J Clin Microbiol 2007 Aug 13;45(8):2521-8. Epub 2007 Jun 13.
Cell-Free Science and Technology Research Center, Ehime University, Matsuyama, Ehime 790-8577, Japan.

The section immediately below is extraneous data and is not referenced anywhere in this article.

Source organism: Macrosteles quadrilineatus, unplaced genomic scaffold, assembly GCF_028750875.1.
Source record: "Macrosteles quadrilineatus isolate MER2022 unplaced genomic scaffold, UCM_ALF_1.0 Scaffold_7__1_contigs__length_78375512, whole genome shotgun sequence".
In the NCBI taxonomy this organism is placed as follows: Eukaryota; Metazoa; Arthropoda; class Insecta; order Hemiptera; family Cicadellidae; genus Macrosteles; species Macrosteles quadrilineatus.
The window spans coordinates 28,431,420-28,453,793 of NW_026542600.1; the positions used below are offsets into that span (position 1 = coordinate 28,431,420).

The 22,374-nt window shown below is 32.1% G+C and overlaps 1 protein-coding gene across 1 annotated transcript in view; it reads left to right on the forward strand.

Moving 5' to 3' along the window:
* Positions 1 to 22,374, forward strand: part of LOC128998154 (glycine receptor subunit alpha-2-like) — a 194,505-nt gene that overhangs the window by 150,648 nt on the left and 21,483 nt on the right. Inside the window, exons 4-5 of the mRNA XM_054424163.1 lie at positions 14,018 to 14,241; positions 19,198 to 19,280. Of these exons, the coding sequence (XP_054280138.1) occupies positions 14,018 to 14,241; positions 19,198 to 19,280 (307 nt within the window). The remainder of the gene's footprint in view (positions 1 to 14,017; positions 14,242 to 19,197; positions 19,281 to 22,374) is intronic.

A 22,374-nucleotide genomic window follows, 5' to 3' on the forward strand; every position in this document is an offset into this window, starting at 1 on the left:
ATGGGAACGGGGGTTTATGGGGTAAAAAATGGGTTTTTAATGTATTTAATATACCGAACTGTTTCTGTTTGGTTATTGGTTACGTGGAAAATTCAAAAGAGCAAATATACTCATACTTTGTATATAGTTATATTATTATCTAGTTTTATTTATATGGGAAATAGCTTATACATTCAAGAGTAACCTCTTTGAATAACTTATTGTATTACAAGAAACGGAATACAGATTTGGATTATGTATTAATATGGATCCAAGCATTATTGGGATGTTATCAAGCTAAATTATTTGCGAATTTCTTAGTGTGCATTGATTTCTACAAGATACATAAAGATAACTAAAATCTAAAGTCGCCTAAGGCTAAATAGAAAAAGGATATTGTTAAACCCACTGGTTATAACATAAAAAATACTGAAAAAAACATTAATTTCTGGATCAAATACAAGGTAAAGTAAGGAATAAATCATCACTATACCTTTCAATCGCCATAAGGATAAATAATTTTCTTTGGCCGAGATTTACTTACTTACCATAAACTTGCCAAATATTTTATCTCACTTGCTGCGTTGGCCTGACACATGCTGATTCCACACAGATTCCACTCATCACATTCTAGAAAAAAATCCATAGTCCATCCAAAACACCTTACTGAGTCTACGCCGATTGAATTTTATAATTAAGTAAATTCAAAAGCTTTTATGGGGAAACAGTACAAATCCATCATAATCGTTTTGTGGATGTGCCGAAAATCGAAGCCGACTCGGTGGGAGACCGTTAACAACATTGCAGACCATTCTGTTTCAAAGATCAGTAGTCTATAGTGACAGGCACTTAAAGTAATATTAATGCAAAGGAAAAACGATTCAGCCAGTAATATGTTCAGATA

Loop-mediated isothermal amplification (LAMP), a novel nucleic acid amplification method, was developed for the clinical detection of four species of human malaria parasites: Plasmodium falciparum, P. vivax, P. malariae, and P. ovale. We evaluated the sensitivity and specificity of LAMP in comparison with the results of microscopic examination and nested PCR. LAMP showed a detection limit (analytical sensitivity) of 10 copies of the target 18S rRNA genes for P. malariae and P. ovale and 100 copies for the genus Plasmodium, P. falciparum, and P. vivax. LAMP detected malaria parasites in 67 of 68 microscopically positive blood samples (sensitivity, 98.5%) and 3 of 53 microscopically negative samples (specificity, 94.3%), in good agreement with the results of nested PCR. The LAMP reactions yielded results within about 26 min, on average, for detection of the genus Plasmodium, 32 min for P. falciparum, 31 min for P. vivax, 35 min for P. malariae, and 36 min for P. ovale. Accordingly, in comparison to the results obtained by microscopy, LAMP had a similar sensitivity and a greater specificity and LAMP yielded results similar to those of nested PCR in a shorter turnaround time. Because it can be performed with a simple technology, i.e., with heat-treated blood as the template, reaction in a water bath, and inspection of the results by the naked eye because of the use of a fluorescent dye, LAMP may provide a simple and reliable test for routine screening for malaria parasites in both clinical laboratories and malaria clinics in areas where malaria is endemic.